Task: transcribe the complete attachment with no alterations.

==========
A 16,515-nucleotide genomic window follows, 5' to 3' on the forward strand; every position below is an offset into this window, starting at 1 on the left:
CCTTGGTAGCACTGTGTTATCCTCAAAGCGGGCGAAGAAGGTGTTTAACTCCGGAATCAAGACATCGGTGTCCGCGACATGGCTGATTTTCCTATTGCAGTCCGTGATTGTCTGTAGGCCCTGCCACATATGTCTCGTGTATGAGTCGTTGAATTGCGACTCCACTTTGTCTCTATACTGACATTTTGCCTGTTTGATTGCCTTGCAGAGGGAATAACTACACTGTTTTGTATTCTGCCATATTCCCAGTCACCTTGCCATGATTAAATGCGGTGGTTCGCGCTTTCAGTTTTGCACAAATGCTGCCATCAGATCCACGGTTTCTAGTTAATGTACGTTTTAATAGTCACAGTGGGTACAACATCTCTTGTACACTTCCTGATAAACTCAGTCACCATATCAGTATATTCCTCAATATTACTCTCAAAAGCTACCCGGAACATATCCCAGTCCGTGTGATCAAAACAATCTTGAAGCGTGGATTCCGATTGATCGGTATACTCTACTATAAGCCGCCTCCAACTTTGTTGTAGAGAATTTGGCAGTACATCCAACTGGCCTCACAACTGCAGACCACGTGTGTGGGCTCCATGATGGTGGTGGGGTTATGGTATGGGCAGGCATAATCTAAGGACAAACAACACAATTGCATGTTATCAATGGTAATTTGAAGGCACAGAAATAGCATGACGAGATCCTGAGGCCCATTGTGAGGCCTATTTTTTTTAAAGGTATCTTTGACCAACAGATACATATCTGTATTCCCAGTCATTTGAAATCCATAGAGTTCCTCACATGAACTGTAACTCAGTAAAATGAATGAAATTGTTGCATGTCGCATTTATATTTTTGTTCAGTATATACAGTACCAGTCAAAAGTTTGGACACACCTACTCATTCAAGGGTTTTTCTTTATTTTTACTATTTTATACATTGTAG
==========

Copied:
A 16,515-nucleotide genomic window follows, 5' to 3' on the forward strand; every position below is an offset into this window, starting at 1 on the left:
CCTTGGTAGCACTGTGTTATCCTCAAAGCGGGCGAAGAAGGTGTTTAACTCCGGAATCAAGACATCGGTGTCCGCGACATGGCTGATTTTCCTATTGCAGTCCGTGATTGTCTGTAGGCCCTGCCACATATGTCTCGTGTATGAGTCGTTGAATTGCGACTCCACTTTGTCTCTATACTGACATTTTGCCTGTTTGATTGCCTTGCAGAGGGAATAACTACACTGTTTTGTATTCTGCCATATTCCCAGTCACCTTGCCATGATTAAATGCGGTGGTTCGCGCTTTCAGTTTTGCACAAATGCTGCCATCAGATCCACGGTTTCTAGTTAATGTACGTTTTAATAGTCACAGTGGGTACAACATCTCTTGTACACTTCCTGATAAACTCAGTCACCATATCAGTATATTCCTCAATATTACTCTCAAAAGCTACCCGGAACATATCCCAGTCCGTGTGATCAAAACAATCTTGAAGCGTGGATTCCGATTGATCGGTATACTCTACTATAAGCCGCCTCCAACTTTGTTGTAGAGAATTTGGCAGTACATCCAACTGGCCTCACAACTGCAGACCACGTGTGTGGGCTCCATGATGGTGGTGGGGTTATGGTATGGGCAGGCATAATCTAAGGACAAACAACACAATTGCATGTTATCAATGGTAATTTGAAGGCACAGAAATAGCATGACGAGATCCTGAGGCCCATTGTGAGGCCTATTTTTTTTAAAGGTATCTTTGACCAACAGATACATATCTGTATTCCCAGTCATTTGAAATCCATAGAGTTCCTCACATGAACTGTAACTCAGTAAAATGAATGAAATTGTTGCATGTCGCATTTATATTTTTGTTCAGTATATACAGTACCAGTCAAAAGTTTGGACACACCTACTCATTCAAGGGTTTTTCTTTATTTTTACTATTTTATACATTGTAG